Postoperative pain relief in the setting of total hip or knee arthroplasty (replacement) has two essential purposes; first, as an act of compassion towards the suffering patient and second, to allow for accelerated postoperative physiotherapy. The former attribute results in an improvement in the patient’s overall quality of life during their hospital stay. The second benefit of postoperative analgesia is a swifter return to full utility of the replaced joint and a reduced length of stay in hospital. Importantly, medication-assisted early postoperative mobility reduces the frequency of a deep vein thrombosis 30 fold. Early mobilisation is defined as “starting to walk within 24 hours after surgery.”
Opioids are the mainstay of postoperative analgesia. While highly effective, they also cause opioid-induced constipation (OIC) in 40% to 95% of patients. The underlying cause of OIC is opioid binding to the μ-receptors in the enteric system. To reduce the incidence of OIC, opioid analgesics may be administered with an opioid antagonist such as naloxone. Naloxone moderates the constipating effects of opioids by acting as a competitive antagonist at opioid receptors in the gastrointestinal system. It does not diminish the analgesic effect of co-administered opioids due to poor oral bioavailability. Targin® is a medication that combines naloxone with the opioid analgesic oxycodone for the management of chronic pain.
Other medications commonly utilised include docusate + sennoside B 50mg + 8mg (two tablets taken once or twice daily), macrogol 3350 sachets (one to three sachets daily), Senokot with Agarol “milkshakes,” and bisacodyl tablets (two tablets at night), suppositories, and enemas. However, the use of aperients to alleviate OIC can cause diarrhoea in up to 38% of patients. Non-drug treatments such as increasing dietary fibre, fluids, and physical activity are unlikely to provide relief from OIC.
A patient at Campbelltown Private Hospital, who was in rehabilitation following a total knee replacement, alerted me to the benefits of colchicine as an effective alternative for patients with a history of treatment-resistant constipation. He had been prescribed this therapy by his gastroenterologist. Diarrhoea is a common side effect of colchicine therapy. While OIC is not an approved indication for colchicine, this is an interesting therapeutic use of what is normally a troublesome side effect.
Sandyk et al. (1984) reported that a dose of 0.3-0.6mg daily was beneficial in three patients with refractory constipation in Parkinson’s disease.
Verne and colleagues (1997) trialled colchicine 0.6mg three times daily for eight weeks in an open-label pilot study for patients with constipation refractory to medical treatment (n=7). Spontaneous bowel movements increased significantly from 1.7 +/- 0.5 per week when treated with laxatives and enemas to 6.4 +/- 0.7 per week while taking colchicine. Importantly “symptoms of abdominal pain, nausea, and bloating significantly (P < 0.05) improved during therapy with colchicine.”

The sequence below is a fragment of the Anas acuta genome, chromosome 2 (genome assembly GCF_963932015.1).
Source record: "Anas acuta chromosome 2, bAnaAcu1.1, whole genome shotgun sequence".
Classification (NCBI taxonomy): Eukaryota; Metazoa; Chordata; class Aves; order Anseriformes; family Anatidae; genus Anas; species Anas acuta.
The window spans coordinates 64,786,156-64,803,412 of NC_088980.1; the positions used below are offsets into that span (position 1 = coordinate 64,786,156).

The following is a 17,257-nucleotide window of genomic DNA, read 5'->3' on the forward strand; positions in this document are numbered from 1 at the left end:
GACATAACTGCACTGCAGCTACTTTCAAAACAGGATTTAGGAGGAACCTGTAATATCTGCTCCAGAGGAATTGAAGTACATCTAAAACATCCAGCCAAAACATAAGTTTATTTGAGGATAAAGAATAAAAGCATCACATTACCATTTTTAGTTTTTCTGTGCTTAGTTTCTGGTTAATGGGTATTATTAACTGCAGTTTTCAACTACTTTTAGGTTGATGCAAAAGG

A further study by Verne et al. (2003) assessed colchicine use in 16 patients with chronic idiopathic constipation refractory to standard medical therapies. Patients randomly received either colchicine 0.6 mg three times daily or an identical placebo three times daily for four weeks in a double-blind, crossover study. Mean colonic transit was calculated at baseline, week six, and week twelve. Colchicine increased the number of bowel movements and accelerated colonic transit time compared to baseline and placebo. Abdominal pain in the colchicine group was greater than that seen at baseline or with placebo use. However, the pain decreased significantly by week four.
A more recent double-blind placebo-controlled trial conducted by Taghavi and co-workers (2010) investigated the use of colchicine in patients with refractory slow transit constipation. The 60 participants were allocated to either colchicine 1mg four times daily or placebo for two months. The validated KESS (Knowles Eccersley Scott Symptoms) score, used to assist in the diagnosis and evaluation of the symptoms of constipation, was applied to the case and control groups. A significant benefit (p=0.0001) in favour of colchicine to treat refractory constipation was reported.
The results of these trials suggest that colchicine may be underutilised in the orthopaedic rehabilitation setting for patients with OIC. A clinical trial to further test the validity of these earlier studies is justified.
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